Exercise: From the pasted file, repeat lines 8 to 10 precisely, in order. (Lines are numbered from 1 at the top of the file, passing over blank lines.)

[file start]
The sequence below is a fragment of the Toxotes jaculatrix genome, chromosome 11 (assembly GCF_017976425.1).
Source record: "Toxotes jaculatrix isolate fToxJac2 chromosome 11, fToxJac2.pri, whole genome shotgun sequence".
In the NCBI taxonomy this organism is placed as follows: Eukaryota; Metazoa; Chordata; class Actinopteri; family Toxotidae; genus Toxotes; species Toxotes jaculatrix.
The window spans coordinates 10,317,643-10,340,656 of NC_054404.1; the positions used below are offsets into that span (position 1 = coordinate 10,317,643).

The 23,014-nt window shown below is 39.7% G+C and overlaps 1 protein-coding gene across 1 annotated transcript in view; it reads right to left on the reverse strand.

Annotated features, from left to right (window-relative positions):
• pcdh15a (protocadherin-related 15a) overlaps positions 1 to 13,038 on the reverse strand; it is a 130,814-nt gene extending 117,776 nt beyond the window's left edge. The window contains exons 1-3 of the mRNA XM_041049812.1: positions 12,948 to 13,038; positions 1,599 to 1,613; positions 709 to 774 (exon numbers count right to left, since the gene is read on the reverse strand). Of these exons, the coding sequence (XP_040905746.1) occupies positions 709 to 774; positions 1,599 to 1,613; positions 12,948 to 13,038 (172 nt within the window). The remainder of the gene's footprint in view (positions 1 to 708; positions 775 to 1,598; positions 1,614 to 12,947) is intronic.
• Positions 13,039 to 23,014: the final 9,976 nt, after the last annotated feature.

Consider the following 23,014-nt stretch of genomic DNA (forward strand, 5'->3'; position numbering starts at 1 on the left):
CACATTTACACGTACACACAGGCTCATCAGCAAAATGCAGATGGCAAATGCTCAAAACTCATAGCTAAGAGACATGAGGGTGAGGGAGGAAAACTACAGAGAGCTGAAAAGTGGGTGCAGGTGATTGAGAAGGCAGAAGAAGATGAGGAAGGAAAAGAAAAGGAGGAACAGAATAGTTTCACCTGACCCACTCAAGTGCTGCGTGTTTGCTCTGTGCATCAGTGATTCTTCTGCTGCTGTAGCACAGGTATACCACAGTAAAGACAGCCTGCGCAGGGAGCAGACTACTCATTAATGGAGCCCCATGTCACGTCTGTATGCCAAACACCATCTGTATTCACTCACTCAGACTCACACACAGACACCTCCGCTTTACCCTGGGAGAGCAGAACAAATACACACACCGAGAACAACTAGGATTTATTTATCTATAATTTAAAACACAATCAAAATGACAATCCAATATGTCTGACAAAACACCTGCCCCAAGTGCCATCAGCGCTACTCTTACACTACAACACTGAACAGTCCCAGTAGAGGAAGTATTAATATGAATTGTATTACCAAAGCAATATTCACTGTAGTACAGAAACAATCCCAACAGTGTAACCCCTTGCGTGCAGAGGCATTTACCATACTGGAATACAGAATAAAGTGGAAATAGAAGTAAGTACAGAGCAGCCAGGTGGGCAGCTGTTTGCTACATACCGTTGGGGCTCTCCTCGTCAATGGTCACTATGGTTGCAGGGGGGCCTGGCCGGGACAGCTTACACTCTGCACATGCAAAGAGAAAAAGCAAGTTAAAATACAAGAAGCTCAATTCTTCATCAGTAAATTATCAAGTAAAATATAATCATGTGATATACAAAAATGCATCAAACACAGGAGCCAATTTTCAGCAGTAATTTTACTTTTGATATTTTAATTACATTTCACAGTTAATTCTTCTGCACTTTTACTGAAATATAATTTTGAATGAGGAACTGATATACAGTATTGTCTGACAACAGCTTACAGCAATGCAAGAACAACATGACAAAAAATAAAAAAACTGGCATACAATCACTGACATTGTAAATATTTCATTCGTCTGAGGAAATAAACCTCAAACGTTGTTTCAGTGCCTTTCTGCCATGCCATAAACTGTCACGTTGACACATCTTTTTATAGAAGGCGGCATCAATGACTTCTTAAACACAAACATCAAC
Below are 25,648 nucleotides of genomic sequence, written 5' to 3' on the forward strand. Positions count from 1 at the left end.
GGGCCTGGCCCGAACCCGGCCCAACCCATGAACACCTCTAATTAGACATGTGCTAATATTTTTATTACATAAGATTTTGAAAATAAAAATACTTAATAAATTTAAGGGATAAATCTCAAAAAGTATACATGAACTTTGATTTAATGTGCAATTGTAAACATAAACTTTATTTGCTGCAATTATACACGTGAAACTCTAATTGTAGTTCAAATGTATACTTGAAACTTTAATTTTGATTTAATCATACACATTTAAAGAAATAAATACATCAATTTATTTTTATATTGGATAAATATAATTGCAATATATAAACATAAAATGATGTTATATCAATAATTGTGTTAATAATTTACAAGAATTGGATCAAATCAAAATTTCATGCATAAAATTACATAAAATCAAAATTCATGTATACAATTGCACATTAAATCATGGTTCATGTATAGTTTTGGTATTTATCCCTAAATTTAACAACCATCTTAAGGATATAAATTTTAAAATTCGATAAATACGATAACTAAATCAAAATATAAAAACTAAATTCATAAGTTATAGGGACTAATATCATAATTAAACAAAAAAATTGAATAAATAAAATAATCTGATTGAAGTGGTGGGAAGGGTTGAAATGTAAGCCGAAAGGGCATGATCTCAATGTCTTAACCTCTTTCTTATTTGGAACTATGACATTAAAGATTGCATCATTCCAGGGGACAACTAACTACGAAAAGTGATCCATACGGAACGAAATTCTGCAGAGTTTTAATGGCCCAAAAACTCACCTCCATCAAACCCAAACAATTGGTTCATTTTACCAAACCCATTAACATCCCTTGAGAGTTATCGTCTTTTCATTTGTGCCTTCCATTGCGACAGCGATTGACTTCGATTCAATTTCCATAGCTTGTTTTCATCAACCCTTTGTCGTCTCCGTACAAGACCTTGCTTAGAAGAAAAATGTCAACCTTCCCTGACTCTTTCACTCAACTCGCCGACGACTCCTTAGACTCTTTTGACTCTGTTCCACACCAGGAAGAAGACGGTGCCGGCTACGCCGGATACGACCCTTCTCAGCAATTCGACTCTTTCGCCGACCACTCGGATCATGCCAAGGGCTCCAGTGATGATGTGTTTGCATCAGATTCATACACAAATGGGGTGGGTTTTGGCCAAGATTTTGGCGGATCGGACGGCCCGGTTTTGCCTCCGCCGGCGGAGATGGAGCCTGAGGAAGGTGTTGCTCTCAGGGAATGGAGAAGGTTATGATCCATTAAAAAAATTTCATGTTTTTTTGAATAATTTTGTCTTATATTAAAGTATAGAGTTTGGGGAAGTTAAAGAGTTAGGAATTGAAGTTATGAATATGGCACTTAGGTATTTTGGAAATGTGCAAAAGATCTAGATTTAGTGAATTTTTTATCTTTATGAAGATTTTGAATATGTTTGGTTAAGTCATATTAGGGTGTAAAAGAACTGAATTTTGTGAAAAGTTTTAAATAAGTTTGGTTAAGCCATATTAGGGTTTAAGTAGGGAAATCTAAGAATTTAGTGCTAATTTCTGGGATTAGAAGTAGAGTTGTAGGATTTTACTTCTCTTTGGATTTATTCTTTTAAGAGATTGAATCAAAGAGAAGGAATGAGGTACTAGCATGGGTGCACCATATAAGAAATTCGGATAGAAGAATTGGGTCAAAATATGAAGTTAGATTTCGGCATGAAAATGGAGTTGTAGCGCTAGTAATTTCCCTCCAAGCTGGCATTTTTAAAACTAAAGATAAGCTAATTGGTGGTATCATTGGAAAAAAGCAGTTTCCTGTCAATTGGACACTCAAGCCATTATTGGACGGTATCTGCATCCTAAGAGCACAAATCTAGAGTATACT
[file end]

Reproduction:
• Positions 13,039 to 23,014: the final 9,976 nt, after the last annotated feature.

Consider the following 23,014-nt stretch of genomic DNA (forward strand, 5'->3'; position numbering starts at 1 on the left):
CACATTTACACGTACACACAGGCTCATCAGCAAAATGCAGATGGCAAATGCTCAAAACTCATAGCTAAGAGACATGAGGGTGAGGGAGGAAAACTACAGAGAGCTGAAAAGTGGGTGCAGGTGATTGAGAAGGCAGAAGAAGATGAGGAAGGAAAAGAAAAGGAGGAACAGAATAGTTTCACCTGACCCACTCAAGTGCTGCGTGTTTGCTCTGTGCATCAGTGATTCTTCTGCTGCTGTAGCACAGGTATACCACAGTAAAGACAGCCTGCGCAGGGAGCAGACTACTCATTAATGGAGCCCCATGTCACGTCTGTATGCCAAACACCATCTGTATTCACTCACTCAGACTCACACACAGACACCTCCGCTTTACCCTGGGAGAGCAGAACAAATACACACACCGAGAACAACTAGGATTTATTTATCTATAATTTAAAACACAATCAAAATGACAATCCAATATGTCTGACAAAACACCTGCCCCAAGTGCCATCAGCGCTACTCTTACACTACAACACTGAACAGTCCCAGTAGAGGAAGTATTAATATGAATTGTATTACCAAAGCAATATTCACTGTAGTACAGAAACAATCCCAACAGTGTAACCCCTTGCGTGCAGAGGCATTTACCATACTGGAATACAGAATAAAGTGGAAATAGAAGTAAGTACAGAGCAGCCAGGTGGGCAGCTGTTTGCTACATACCGTTGGGGCTCTCCTCGTCAATGGTCACTATGGTTGCAGGGGGGCCTGGCCGGGACAGCTTACACTCTGCACATGCAAAGAGAAAAAGCAAGTTAAAATACAAGAAGCTCAATTCTTCATCAGTAAATTATCAAGTAAAATATAATCATGTGATATACAAAAATGCATCAAACACAGGAGCCAATTTTCAGCAGTAATTTTACTTTTGATATTTTAATTACATTTCACAGTTAATTCTTCTGCACTTTTACTGAAATATAATTTTGAATGAGGAACTGATATACAGTATTGTCTGACAACAGCTTACAGCAATGCAAGAACAACATGACAAAAAATAAAAAAACTGGCATACAATCACTGACATTGTAAATATTTCATTCGTCTGAGGAAATAAACCTCAAACGTTGTTTCAGTGCCTTTCTGCCATGCCATAAACTGTCACGTTGACACATCTTTTTATAGAAGGCGGCATCAATGACTTCTTAAACACAAACATCAAC